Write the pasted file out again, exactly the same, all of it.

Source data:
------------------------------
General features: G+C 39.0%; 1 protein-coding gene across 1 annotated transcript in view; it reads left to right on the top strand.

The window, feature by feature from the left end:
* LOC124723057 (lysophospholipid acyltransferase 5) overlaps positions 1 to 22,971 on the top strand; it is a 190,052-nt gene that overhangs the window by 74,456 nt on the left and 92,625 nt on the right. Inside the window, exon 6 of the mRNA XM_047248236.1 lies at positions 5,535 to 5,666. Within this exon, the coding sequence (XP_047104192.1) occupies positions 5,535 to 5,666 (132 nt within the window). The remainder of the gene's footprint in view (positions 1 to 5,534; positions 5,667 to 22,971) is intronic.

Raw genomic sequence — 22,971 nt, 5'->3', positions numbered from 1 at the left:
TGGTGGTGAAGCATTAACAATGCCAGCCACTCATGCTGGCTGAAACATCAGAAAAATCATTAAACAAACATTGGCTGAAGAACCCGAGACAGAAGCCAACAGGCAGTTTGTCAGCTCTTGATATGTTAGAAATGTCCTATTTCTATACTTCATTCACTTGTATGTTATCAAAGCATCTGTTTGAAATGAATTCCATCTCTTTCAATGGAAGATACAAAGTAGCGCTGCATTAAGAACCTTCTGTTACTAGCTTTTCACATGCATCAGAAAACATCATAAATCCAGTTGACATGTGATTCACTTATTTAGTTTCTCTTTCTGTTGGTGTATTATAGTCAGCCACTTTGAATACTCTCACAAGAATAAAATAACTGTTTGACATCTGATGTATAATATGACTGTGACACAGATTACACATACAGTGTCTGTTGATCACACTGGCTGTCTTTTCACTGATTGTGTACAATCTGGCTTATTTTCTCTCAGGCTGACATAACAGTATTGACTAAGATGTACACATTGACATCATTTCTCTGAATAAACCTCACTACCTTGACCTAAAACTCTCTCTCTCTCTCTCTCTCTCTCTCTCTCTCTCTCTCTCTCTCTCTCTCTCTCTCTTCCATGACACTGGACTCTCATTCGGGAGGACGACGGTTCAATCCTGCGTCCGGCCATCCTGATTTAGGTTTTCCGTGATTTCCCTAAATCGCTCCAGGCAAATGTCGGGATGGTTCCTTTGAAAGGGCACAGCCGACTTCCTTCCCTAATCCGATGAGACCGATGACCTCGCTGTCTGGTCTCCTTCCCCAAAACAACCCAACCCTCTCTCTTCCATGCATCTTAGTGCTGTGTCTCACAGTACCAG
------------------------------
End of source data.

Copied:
General features: G+C 39.0%; 1 protein-coding gene across 1 annotated transcript in view; it reads left to right on the top strand.

The window, feature by feature from the left end:
* LOC124723057 (lysophospholipid acyltransferase 5) overlaps positions 1 to 22,971 on the top strand; it is a 190,052-nt gene that overhangs the window by 74,456 nt on the left and 92,625 nt on the right. Inside the window, exon 6 of the mRNA XM_047248236.1 lies at positions 5,535 to 5,666. Within this exon, the coding sequence (XP_047104192.1) occupies positions 5,535 to 5,666 (132 nt within the window). The remainder of the gene's footprint in view (positions 1 to 5,534; positions 5,667 to 22,971) is intronic.

Raw genomic sequence — 22,971 nt, 5'->3', positions numbered from 1 at the left:
TGGTGGTGAAGCATTAACAATGCCAGCCACTCATGCTGGCTGAAACATCAGAAAAATCATTAAACAAACATTGGCTGAAGAACCCGAGACAGAAGCCAACAGGCAGTTTGTCAGCTCTTGATATGTTAGAAATGTCCTATTTCTATACTTCATTCACTTGTATGTTATCAAAGCATCTGTTTGAAATGAATTCCATCTCTTTCAATGGAAGATACAAAGTAGCGCTGCATTAAGAACCTTCTGTTACTAGCTTTTCACATGCATCAGAAAACATCATAAATCCAGTTGACATGTGATTCACTTATTTAGTTTCTCTTTCTGTTGGTGTATTATAGTCAGCCACTTTGAATACTCTCACAAGAATAAAATAACTGTTTGACATCTGATGTATAATATGACTGTGACACAGATTACACATACAGTGTCTGTTGATCACACTGGCTGTCTTTTCACTGATTGTGTACAATCTGGCTTATTTTCTCTCAGGCTGACATAACAGTATTGACTAAGATGTACACATTGACATCATTTCTCTGAATAAACCTCACTACCTTGACCTAAAACTCTCTCTCTCTCTCTCTCTCTCTCTCTCTCTCTCTCTCTCTCTCTCTCTCTCTCTCTTCCATGACACTGGACTCTCATTCGGGAGGACGACGGTTCAATCCTGCGTCCGGCCATCCTGATTTAGGTTTTCCGTGATTTCCCTAAATCGCTCCAGGCAAATGTCGGGATGGTTCCTTTGAAAGGGCACAGCCGACTTCCTTCCCTAATCCGATGAGACCGATGACCTCGCTGTCTGGTCTCCTTCCCCAAAACAACCCAACCCTCTCTCTTCCATGCATCTTAGTGCTGTGTCTCACAGTACCAG